WASHINGTON -- President Barack Obama was displeased with Mitt Romney's 2012 Election Night concession call, and briefly considered appointing Hillary Clinton to the Supreme Court, one of his closest former advisers reveals in a new book.
The adviser, David Axelrod, says Obama thought Romney suggested the president was only re-elected because he got out the black vote, according to an advance copy of Believer: My 40 Years in Politics obtained by the New York Daily News.
Obama was "unsmiling during the call, and slightly irritated when it was over," Axelrod writes in the book, scheduled to go on sale next week. Romney also reportedly told Obama that he had done a good job getting out the vote in Cleveland and Milwaukee, which Obama interpreted to mean black people.
"That's what he thinks this was all about," Obama said, according to Axelrod.
The 2014 Netflix documentary "Mitt" captures the moments before the call on Romney's end and shows the former Massachusetts governor asking aides if someone has the president's phone number.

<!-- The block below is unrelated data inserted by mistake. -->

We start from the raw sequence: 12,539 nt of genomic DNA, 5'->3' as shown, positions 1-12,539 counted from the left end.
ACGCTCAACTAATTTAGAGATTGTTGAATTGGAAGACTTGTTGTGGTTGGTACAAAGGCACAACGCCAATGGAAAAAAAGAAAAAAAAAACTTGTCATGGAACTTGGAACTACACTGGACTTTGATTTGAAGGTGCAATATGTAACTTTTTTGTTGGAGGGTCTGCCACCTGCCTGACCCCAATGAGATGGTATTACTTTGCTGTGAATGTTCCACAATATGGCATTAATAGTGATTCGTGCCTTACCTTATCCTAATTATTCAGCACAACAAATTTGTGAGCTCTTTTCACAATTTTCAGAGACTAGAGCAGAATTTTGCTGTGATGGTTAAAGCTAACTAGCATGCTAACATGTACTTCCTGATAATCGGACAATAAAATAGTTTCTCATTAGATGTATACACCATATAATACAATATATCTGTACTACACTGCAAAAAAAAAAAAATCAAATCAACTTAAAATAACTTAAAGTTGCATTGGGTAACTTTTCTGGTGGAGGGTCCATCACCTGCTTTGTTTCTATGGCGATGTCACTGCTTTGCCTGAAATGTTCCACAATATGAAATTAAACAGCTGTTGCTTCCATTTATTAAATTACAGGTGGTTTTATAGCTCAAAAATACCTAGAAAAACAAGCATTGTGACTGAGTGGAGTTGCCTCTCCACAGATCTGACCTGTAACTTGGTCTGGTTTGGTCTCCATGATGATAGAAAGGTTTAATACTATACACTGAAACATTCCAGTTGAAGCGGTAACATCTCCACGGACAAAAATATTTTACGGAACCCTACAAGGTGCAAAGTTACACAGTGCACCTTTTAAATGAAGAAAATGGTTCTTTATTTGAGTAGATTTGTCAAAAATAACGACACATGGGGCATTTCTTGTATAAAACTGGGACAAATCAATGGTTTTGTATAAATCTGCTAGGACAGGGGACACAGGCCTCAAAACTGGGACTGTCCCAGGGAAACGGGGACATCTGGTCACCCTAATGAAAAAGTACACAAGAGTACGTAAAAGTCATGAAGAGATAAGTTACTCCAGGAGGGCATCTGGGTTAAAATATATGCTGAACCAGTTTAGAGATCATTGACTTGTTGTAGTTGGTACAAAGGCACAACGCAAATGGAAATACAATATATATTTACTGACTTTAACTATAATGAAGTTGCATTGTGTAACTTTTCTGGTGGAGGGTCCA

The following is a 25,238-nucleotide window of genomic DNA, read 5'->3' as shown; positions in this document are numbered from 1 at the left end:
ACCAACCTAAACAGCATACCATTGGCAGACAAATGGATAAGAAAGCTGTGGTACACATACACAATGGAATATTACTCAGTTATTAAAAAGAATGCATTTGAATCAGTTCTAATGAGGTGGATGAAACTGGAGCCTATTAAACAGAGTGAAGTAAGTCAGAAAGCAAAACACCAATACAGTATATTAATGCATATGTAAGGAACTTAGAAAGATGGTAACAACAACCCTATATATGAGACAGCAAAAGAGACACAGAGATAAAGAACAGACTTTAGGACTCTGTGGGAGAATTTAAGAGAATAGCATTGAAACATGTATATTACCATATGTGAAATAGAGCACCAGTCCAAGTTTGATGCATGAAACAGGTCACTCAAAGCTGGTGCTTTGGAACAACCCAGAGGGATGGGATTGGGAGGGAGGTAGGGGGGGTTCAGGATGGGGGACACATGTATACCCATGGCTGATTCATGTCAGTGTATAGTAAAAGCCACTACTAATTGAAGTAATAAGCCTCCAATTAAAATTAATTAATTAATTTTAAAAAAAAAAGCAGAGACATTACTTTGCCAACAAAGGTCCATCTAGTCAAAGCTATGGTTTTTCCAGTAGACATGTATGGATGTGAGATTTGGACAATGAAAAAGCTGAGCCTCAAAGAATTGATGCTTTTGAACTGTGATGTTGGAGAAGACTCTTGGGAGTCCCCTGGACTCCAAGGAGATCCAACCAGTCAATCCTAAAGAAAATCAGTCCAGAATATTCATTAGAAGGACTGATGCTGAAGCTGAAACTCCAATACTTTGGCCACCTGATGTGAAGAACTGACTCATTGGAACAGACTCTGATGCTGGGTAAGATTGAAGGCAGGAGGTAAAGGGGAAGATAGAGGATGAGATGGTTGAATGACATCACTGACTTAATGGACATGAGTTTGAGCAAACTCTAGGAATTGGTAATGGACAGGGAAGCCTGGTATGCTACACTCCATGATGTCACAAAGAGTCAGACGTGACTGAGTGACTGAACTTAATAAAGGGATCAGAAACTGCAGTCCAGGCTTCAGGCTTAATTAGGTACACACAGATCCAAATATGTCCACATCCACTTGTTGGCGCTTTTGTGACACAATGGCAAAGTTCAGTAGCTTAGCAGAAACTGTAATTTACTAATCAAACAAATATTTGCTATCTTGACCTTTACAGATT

Even though Obama beat him handily, Romney apparently told Obama that he was surprised he had lost the election. Romney recently flirted with a third run for the White House, but announced last week he wouldn't join the race.
Before Romney bowed out, Obama publicly mocked him for being "suddenly deeply concerned about poverty."
"That's great. Let's do something about it," Obama said.
Axelrod also reveals in the book that Obama briefly considered appointing Hillary Clinton to the Supreme Court after he won the Democratic nomination in 2008. Clinton, who Obama eventually appointed secretary of state, is considered the frontrunner for the Democratic nomination for president in 2016.
UPDATE: Feb. 4 -- Romney's former personal aide, Garrett Jackson, pushed back on Axelrod's claim via Twitter Wednesday afternoon.
(h/t New York Daily News)